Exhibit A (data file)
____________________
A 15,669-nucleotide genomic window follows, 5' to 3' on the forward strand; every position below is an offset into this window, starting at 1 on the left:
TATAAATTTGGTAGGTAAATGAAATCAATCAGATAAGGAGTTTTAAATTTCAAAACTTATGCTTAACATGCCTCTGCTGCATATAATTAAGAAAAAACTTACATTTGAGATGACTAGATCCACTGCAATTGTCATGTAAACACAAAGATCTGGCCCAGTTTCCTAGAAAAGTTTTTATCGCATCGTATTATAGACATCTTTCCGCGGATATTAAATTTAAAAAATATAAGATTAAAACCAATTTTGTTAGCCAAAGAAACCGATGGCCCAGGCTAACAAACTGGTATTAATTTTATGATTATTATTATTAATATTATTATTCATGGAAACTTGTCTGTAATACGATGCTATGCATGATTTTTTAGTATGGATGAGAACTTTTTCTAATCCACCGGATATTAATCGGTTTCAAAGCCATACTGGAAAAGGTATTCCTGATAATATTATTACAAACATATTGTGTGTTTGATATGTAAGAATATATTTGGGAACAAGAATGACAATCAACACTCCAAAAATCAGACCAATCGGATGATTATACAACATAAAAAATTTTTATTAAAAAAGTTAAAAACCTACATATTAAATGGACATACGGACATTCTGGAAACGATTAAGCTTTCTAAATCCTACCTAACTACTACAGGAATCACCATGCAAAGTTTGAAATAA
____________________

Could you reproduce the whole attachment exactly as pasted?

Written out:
A 15,669-nucleotide genomic window follows, 5' to 3' on the forward strand; every position below is an offset into this window, starting at 1 on the left:
TATAAATTTGGTAGGTAAATGAAATCAATCAGATAAGGAGTTTTAAATTTCAAAACTTATGCTTAACATGCCTCTGCTGCATATAATTAAGAAAAAACTTACATTTGAGATGACTAGATCCACTGCAATTGTCATGTAAACACAAAGATCTGGCCCAGTTTCCTAGAAAAGTTTTTATCGCATCGTATTATAGACATCTTTCCGCGGATATTAAATTTAAAAAATATAAGATTAAAACCAATTTTGTTAGCCAAAGAAACCGATGGCCCAGGCTAACAAACTGGTATTAATTTTATGATTATTATTATTAATATTATTATTCATGGAAACTTGTCTGTAATACGATGCTATGCATGATTTTTTAGTATGGATGAGAACTTTTTCTAATCCACCGGATATTAATCGGTTTCAAAGCCATACTGGAAAAGGTATTCCTGATAATATTATTACAAACATATTGTGTGTTTGATATGTAAGAATATATTTGGGAACAAGAATGACAATCAACACTCCAAAAATCAGACCAATCGGATGATTATACAACATAAAAAATTTTTATTAAAAAAGTTAAAAACCTACATATTAAATGGACATACGGACATTCTGGAAACGATTAAGCTTTCTAAATCCTACCTAACTACTACAGGAATCACCATGCAAAGTTTGAAATAA